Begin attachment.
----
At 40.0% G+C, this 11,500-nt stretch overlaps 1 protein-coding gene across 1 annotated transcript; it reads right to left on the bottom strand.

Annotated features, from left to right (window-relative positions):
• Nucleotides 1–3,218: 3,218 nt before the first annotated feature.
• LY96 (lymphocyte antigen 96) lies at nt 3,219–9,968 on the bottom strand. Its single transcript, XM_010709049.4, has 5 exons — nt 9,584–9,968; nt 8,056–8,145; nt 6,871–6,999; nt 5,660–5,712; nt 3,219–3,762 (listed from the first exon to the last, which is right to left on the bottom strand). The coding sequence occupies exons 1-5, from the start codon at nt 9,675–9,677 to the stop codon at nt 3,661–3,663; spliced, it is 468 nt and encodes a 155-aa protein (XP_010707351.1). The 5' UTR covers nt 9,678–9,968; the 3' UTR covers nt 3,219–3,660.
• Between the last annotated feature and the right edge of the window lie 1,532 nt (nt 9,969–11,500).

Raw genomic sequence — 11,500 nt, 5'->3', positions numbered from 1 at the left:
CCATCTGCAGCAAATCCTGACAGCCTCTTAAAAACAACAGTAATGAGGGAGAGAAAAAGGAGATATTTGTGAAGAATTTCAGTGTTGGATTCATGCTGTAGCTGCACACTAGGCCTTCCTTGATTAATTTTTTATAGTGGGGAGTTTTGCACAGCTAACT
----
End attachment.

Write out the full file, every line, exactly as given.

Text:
At 40.0% G+C, this 11,500-nt stretch overlaps 1 protein-coding gene across 1 annotated transcript; it reads right to left on the bottom strand.

Annotated features, from left to right (window-relative positions):
• Nucleotides 1–3,218: 3,218 nt before the first annotated feature.
• LY96 (lymphocyte antigen 96) lies at nt 3,219–9,968 on the bottom strand. Its single transcript, XM_010709049.4, has 5 exons — nt 9,584–9,968; nt 8,056–8,145; nt 6,871–6,999; nt 5,660–5,712; nt 3,219–3,762 (listed from the first exon to the last, which is right to left on the bottom strand). The coding sequence occupies exons 1-5, from the start codon at nt 9,675–9,677 to the stop codon at nt 3,661–3,663; spliced, it is 468 nt and encodes a 155-aa protein (XP_010707351.1). The 5' UTR covers nt 9,678–9,968; the 3' UTR covers nt 3,219–3,660.
• Between the last annotated feature and the right edge of the window lie 1,532 nt (nt 9,969–11,500).

Raw genomic sequence — 11,500 nt, 5'->3', positions numbered from 1 at the left:
CCATCTGCAGCAAATCCTGACAGCCTCTTAAAAACAACAGTAATGAGGGAGAGAAAAAGGAGATATTTGTGAAGAATTTCAGTGTTGGATTCATGCTGTAGCTGCACACTAGGCCTTCCTTGATTAATTTTTTATAGTGGGGAGTTTTGCACAGCTAACT